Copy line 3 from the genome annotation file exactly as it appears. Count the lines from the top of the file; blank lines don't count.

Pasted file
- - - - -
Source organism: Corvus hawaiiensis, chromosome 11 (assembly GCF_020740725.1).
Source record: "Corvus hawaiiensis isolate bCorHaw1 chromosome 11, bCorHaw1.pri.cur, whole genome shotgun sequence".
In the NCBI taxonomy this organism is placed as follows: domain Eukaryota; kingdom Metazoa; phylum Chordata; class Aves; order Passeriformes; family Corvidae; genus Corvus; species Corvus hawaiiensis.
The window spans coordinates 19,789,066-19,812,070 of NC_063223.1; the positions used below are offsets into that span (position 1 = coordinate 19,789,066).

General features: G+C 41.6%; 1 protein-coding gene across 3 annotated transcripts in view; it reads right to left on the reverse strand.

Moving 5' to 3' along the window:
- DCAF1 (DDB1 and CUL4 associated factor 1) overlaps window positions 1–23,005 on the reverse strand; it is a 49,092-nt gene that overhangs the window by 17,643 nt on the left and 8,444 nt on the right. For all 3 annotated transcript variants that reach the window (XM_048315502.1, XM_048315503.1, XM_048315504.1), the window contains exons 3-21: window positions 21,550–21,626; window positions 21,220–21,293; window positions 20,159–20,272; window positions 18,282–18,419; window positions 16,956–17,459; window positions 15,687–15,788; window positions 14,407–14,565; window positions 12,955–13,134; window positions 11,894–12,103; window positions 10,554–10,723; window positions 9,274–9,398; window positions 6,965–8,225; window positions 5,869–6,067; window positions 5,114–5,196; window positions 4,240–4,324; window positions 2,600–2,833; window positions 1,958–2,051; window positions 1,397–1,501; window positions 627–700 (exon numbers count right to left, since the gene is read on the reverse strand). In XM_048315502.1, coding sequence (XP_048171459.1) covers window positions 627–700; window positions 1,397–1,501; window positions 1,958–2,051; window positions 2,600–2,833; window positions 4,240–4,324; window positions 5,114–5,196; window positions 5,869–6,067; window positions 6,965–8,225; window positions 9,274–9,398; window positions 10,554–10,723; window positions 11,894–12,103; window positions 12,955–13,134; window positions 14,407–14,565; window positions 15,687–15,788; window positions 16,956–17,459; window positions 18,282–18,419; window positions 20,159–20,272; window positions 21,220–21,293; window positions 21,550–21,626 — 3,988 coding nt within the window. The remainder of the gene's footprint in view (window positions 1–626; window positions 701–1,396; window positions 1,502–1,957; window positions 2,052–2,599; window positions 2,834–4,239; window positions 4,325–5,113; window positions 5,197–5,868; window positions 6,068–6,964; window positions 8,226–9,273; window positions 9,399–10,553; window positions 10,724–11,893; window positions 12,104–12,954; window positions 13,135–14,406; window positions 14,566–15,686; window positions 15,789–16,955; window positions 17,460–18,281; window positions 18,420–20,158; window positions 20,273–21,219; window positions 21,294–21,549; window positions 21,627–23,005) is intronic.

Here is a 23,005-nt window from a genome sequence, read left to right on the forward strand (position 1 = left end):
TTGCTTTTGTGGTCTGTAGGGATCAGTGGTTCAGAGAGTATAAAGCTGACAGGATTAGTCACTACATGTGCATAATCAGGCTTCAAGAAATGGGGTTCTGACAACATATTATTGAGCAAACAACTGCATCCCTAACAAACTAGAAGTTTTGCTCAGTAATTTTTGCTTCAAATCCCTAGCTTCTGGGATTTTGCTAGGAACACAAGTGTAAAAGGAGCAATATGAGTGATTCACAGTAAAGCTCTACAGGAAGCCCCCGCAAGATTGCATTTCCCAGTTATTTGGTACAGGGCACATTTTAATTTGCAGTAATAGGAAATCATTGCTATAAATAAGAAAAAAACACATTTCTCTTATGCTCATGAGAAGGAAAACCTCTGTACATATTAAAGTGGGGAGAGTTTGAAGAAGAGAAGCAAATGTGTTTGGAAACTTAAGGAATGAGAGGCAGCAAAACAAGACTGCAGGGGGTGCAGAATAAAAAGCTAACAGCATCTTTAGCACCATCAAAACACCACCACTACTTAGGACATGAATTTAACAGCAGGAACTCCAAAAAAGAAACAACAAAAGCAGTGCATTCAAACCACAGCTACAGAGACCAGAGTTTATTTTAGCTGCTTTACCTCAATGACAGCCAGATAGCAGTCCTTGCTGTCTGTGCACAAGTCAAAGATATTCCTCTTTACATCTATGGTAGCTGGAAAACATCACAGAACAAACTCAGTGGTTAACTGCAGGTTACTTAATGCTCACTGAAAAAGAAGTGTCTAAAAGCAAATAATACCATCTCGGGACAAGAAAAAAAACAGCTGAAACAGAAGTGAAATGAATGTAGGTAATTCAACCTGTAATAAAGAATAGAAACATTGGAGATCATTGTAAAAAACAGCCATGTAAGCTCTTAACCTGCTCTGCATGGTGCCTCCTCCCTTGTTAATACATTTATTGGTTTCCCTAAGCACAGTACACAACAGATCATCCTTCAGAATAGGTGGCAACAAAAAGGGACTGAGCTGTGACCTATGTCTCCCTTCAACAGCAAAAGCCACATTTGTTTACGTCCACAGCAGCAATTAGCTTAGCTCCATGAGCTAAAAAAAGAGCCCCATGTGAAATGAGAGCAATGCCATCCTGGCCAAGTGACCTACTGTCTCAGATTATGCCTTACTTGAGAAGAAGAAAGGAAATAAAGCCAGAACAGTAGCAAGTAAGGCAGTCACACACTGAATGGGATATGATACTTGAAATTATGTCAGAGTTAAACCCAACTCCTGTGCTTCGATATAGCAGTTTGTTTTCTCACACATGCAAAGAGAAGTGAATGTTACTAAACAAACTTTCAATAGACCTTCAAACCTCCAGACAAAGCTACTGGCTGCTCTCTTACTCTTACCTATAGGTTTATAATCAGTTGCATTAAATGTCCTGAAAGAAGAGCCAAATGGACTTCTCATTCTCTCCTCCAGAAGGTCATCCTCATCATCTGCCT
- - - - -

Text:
In the NCBI taxonomy this organism is placed as follows: domain Eukaryota; kingdom Metazoa; phylum Chordata; class Aves; order Passeriformes; family Corvidae; genus Corvus; species Corvus hawaiiensis.